(After I finished writing this post, a little bell went off in my head that I had written it already, or Angela had…I found this post on Brad’s blog that she wrote four years ago.  It has some of this thinking in it, without the two examples, then makes several other excellent points.)

Jun 252015

The Difference Between Culture and Values

The Difference Between Culture and Values

This topic has been bugging me for a while, so I am going to use the writing of this post as a means of working through it. We have a great set of core values here at Return Path. And we also have a great corporate culture, as evidenced by our winning multiple employer of choice awards, including being Fortune Magazine’s #2 best medium-sized workplace in America.

But the two things are different, and they’re often confused. I hear statements all the time, both here and at other companies, like “you can’t do that — it’s not part of our culture,” “I like working there, because the culture is so great,” and “I hope our culture never changes.”  And those statements reveal the disconnect.

Here’s my stab at a definition.  Values guide decision-making and a sense of what’s important and what’s right.  Culture is the collection of business practices, processes, and interactions that make up the work environment.

A company’s values should never really change. They are the bedrock underneath the surface that will be there 10 or 100 years from now.  They are the uncompromising core principles that the company is willing to live and die by, the rules of the game. To pick one value, if you believe in Transparency one day, there’s no way the next day you decide that being Transparent is unimportant. Can a value be changed?  I guess, either a very little bit at a time, slowly like tectonic plates move, or in a sharp blow as if you deliberately took a jackhammer to stone and destroyed something permanently.  One example that comes to mind is that we added a value a couple years back called Think Global, Act Local, when we opened our first couple of international offices.  Or a startup that quickly becomes a huge company might need to modify a value around Scrappiness to make it about Efficiency.  Value changes are few and far between.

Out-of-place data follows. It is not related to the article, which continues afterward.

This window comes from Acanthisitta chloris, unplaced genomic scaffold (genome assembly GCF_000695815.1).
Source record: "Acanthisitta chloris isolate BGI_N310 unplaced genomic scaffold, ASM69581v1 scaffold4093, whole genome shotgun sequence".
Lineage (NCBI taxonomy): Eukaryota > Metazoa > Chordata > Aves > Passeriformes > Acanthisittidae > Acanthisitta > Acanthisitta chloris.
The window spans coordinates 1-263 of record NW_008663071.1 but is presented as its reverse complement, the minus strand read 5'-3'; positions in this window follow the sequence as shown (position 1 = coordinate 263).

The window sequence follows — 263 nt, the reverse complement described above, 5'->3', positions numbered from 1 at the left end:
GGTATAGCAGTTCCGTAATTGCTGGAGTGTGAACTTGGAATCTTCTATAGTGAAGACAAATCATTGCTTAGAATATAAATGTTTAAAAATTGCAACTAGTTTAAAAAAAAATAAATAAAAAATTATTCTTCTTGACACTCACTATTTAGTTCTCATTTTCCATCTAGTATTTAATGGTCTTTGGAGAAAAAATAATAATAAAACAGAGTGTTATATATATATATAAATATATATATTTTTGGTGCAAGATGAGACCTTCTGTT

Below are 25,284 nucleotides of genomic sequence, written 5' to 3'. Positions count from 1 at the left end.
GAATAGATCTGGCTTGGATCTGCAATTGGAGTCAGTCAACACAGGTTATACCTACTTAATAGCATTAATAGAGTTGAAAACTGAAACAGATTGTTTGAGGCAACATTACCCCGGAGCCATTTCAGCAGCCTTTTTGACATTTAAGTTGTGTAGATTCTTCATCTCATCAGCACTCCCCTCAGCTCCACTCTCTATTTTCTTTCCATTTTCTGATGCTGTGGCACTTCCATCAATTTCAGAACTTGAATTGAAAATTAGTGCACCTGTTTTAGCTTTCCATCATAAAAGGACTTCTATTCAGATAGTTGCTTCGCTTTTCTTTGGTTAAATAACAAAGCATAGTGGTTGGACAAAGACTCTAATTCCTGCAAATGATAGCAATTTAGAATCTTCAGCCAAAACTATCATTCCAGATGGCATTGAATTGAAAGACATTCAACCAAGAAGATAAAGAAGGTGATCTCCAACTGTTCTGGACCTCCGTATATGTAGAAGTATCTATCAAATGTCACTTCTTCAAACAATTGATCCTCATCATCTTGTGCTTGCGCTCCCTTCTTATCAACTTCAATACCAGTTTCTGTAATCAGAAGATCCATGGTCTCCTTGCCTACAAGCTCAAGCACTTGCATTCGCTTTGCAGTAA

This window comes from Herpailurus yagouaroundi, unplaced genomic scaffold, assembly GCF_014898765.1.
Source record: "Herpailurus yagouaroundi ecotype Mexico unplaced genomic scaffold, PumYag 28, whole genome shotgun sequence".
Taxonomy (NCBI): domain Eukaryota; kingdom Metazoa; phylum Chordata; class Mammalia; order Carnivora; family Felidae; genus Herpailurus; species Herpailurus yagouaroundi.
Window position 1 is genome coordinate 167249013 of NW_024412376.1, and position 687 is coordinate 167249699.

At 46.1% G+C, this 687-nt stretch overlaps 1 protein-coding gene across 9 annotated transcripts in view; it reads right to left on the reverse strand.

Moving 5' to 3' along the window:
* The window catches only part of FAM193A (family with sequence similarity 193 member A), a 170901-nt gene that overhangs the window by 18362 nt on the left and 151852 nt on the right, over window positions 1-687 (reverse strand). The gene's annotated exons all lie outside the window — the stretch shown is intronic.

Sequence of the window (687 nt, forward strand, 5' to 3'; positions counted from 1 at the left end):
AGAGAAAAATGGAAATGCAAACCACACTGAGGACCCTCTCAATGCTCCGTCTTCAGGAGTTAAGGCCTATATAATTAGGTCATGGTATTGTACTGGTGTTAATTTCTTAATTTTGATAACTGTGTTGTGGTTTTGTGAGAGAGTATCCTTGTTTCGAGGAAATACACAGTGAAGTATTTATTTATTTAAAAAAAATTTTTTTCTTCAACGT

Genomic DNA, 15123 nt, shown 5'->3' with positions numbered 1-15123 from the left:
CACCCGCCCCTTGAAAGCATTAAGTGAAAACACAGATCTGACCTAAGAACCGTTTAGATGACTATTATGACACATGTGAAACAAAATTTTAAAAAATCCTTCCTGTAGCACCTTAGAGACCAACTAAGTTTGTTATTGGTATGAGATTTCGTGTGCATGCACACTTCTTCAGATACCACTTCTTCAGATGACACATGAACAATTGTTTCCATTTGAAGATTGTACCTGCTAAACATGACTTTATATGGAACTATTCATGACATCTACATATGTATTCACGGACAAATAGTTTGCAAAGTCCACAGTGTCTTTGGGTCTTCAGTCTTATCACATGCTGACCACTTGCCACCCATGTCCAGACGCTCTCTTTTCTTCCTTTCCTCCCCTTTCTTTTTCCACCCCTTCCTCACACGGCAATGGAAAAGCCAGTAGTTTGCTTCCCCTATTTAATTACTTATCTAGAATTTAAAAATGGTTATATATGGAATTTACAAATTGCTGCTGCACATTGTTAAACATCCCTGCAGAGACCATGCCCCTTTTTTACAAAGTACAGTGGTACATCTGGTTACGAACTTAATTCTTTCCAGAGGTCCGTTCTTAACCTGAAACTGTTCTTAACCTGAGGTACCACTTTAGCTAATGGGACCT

If a company’s values are its bedrock, then a company’s culture is the shifting landscape on top of it. Culture is the current embodiment of the values as the needs of the business dictate. Landscapes change over time — sometimes temporarily due to a change in seasons, sometimes permanently due to a storm or a landslide, sometimes even due to human events like commercial development or at the hand of a good gardener.